Hong Kong PMI January 2020

Hong Kong

Hong Kong: PMI posts weakest decline in six months

February 5, 2020

The IHS Markit Purchasing Managers’ Index (PMI) rose to 46.8 in January (December: 42.1), but remained below the 50-threhold that indicates an improvement in the private sector economy over the previous month. December’s print marks 22 consecutive months of deterioration in Hong Kong’s private sector.

January’s weaker downturn came on the back of a softer fall in new orders, production levels and exports. Moreover, business sentiment increased from the previous month, but remained in the doldrums nonetheless. On the price front, input and output prices fell in January. Despite signs that the manufacturing sector is on the mend, the print was likely flattered somewhat in recent months due to firms’ ability to stoke demand by lowering its output prices.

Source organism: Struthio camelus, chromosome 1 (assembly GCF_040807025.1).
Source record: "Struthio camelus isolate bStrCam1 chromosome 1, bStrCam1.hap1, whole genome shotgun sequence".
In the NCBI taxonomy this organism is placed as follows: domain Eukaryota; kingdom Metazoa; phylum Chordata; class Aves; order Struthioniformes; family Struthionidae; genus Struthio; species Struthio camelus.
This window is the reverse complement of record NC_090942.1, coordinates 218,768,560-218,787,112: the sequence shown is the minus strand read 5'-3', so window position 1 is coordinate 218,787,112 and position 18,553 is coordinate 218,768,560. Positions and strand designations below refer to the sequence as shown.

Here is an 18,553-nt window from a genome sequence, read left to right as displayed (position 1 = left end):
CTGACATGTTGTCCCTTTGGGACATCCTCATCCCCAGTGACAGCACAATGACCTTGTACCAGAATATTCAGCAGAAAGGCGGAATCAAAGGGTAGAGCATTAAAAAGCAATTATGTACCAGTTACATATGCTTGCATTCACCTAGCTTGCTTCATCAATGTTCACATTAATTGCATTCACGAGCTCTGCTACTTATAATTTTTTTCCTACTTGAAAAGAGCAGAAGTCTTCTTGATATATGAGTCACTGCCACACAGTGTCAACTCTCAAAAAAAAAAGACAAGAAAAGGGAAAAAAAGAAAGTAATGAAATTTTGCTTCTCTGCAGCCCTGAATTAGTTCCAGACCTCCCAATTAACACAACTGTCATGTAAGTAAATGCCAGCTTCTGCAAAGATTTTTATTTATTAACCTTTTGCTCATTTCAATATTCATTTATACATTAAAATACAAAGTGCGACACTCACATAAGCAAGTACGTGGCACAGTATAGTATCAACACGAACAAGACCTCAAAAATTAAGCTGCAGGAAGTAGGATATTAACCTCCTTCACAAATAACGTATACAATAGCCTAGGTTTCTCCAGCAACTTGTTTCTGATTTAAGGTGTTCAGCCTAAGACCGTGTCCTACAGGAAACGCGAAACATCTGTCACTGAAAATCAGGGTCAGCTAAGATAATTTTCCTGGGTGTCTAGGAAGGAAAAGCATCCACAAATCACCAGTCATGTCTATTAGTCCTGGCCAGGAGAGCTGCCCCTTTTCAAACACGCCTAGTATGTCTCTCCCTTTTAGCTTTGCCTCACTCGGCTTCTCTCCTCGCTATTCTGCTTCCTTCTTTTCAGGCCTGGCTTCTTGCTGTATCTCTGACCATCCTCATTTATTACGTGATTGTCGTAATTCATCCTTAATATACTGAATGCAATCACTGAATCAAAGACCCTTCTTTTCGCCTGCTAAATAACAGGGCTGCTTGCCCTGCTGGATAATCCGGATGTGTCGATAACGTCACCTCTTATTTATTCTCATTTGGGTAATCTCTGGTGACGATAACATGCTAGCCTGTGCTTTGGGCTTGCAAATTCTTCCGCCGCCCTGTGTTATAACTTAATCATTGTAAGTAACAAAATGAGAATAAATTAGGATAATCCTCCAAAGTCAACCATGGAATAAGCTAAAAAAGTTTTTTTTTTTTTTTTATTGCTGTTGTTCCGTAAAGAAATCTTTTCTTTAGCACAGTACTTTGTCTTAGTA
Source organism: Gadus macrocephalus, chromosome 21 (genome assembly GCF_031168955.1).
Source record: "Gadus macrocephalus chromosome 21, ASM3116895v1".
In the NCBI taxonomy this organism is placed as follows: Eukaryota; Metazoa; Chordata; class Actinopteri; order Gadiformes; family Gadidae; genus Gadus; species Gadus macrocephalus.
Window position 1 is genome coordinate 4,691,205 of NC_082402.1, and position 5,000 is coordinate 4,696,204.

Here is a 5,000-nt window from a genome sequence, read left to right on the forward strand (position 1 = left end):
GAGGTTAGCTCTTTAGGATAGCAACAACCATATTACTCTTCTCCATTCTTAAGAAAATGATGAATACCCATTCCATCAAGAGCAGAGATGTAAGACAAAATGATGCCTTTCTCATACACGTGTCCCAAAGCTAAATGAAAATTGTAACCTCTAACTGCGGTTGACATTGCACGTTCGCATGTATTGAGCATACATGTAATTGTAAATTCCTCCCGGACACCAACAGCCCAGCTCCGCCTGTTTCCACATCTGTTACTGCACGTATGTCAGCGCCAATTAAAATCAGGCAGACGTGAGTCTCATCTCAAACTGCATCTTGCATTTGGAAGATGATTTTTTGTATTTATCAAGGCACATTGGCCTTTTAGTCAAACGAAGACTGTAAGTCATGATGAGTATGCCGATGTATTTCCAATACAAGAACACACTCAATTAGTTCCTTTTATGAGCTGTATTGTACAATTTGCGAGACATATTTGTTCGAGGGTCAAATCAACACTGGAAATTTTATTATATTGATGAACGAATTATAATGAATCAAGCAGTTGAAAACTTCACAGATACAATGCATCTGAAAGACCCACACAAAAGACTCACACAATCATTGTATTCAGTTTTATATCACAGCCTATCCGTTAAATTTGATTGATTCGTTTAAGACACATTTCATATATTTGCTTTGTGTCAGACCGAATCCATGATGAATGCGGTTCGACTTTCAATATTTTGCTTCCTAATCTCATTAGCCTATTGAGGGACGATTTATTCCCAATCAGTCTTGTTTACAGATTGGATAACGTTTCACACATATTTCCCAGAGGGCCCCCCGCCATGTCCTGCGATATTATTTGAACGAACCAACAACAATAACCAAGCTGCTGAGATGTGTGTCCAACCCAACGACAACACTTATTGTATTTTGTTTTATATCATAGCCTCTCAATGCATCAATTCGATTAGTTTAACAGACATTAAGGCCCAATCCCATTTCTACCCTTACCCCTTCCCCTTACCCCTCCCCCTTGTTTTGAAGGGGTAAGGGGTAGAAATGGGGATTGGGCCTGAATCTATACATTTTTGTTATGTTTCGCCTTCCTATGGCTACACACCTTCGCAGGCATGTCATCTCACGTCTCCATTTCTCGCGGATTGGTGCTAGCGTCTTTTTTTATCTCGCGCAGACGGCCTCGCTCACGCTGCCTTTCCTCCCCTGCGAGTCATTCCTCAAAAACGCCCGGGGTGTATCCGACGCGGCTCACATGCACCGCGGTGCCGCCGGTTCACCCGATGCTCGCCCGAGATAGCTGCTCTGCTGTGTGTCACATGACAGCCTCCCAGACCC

Commenting on January’s print, Pollyanna De Lima, principal economist at IHS Markit, noted:

“Offering some respite to firms, overall expenses fell further. This enabled businesses to continue with their price-discounting strategies aimed at boosting sales.”

Looking ahead, political turmoil should continue to pummel Hong Kong’s private sector. Moreover, the outbreak of the coronavirus, which has paralyzed economic activity in mainland-China, added the latest blow to the battered economy. That being said, the easing in the U.S.-China trade war could provide some relief to business investment.

FocusEconomics Consensus Forecast panelists expect fixed investment to contract 1.5% in 2020, which is down 0.8 percentage points from last month’s forecast. Moving to 2021, the panel sees fixed investment growing 3.2%.


Author:, Economist

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Hong Kong PMI January 20 20

Note: Nikkei Hong Kong Purchasing Managers’ Index (PMI). Readings above 50 indicate an overall increase compared to the previous month, and below 50 an overall decrease.
Source: Nikkei and IHS Markit.


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